The station's historic depot building was built in 1870 to service the Boston and Maine Railroad and was the former terminus of the line before its extension to Haverhill. The MBTA purchased the Haverhill Line in 1973, intending to replace commuter rail service with extended Orange Line subway service between Oak Grove and Reading. This plan was rejected by riders who desired to retain commuter rail service. The second track was not rebuilt through the station when the outbound platform was built, so the inbound platform serves trains in both directions. Despite this limited capacity, Reading is the terminus for some local trains on the line.
Reading is a complex cognitive process of decoding symbols in order to construct or derive meaning (reading comprehension). Reading is a means of language acquisition, of communication, and of sharing information and ideas. Like all languages, it is a complex interaction between the text and the reader which is shaped by the reader’s prior knowledge, experiences, attitude, and language community which is culturally and socially situated. The reading process requires continuous practice, development, and refinement. In addition, reading requires creativity and critical analysis. Consumers of literature make ventures with each piece, innately deviating from literal words to create images that make sense to them in the unfamiliar places the texts describe. Because reading is such a complex process, it cannot be controlled or restricted to one or two interpretations. There are no concrete laws in reading, but rather allows readers an escape to produce their own products introspectively. This promotes deep exploration of texts during interpretation.
Readers use a variety of reading strategies to assist with decoding (to translate symbols into sounds or visual representations of speech) and comprehension. Readers may use context clues to identify the meaning of unknown words. Readers integrate the words they have read into their existing framework of knowledge or schema (schemata theory).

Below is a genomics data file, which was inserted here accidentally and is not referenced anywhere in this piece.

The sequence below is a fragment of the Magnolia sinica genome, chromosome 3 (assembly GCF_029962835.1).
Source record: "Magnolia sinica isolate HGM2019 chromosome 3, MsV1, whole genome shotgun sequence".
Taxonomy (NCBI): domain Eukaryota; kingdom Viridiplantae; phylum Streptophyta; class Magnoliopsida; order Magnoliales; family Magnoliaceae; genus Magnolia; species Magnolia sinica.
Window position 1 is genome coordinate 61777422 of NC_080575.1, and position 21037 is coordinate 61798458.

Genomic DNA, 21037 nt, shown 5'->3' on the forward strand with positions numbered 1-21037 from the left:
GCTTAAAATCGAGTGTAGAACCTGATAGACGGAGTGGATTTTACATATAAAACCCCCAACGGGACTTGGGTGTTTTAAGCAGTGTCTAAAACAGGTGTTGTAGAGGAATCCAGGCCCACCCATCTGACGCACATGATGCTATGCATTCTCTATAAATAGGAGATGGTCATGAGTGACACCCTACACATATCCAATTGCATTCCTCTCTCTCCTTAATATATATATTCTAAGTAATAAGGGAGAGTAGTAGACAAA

Bedtime was a British comedy-drama written and directed by Andy Hamilton and broadcast by the BBC. It ran for three series for a total of fifteen episodes between August 2001 and December 2003. The first two series had six episodes each and the third series had three episodes. All three series have been released on DVD.
The story centers around the bedtime conversations of couples – or in one case a father and son – living in adjoining houses on a suburban London street. An older married couple, Andrew and Alice Oldfield (played by Timothy West and Sheila Hancock), appear in all three series. Their neighbours in the first series are a young couple (Claire Skinner and Stephen Tompkinson) with a new baby, and an aspiring actress (Emma Pierson) targeted by a reporter (Meera Syal) hoping to write an exposé on her boyfriend (David Gillespie). The Oldfields are worried about their daughter in America whose husband may be abusive.
In the second series, Andrew Oldfield is annoyed by the noise made by Kurdish men from a nearby hostel. His wife writes a letter to the local paper in support of the hostel, causing her to be ostracised by her friends. Andrew also becomes worried that he may have Alzheimer's. Meanwhile, one neighbour (Kevin McNally) is given an ultimatum by his girlfriend (Doon Mackichan), while on the other side, widower Neil Henshall (Alun Armstrong) tries to find out what's troubling his son Ralph (Adam Paul Harvey). Ralph is visited by his girlfriend (Sienna Miller) and the Oldfields receive a visit from an old friend (James Bolam). A burglary at the Oldfields' house casts suspicion on various parties.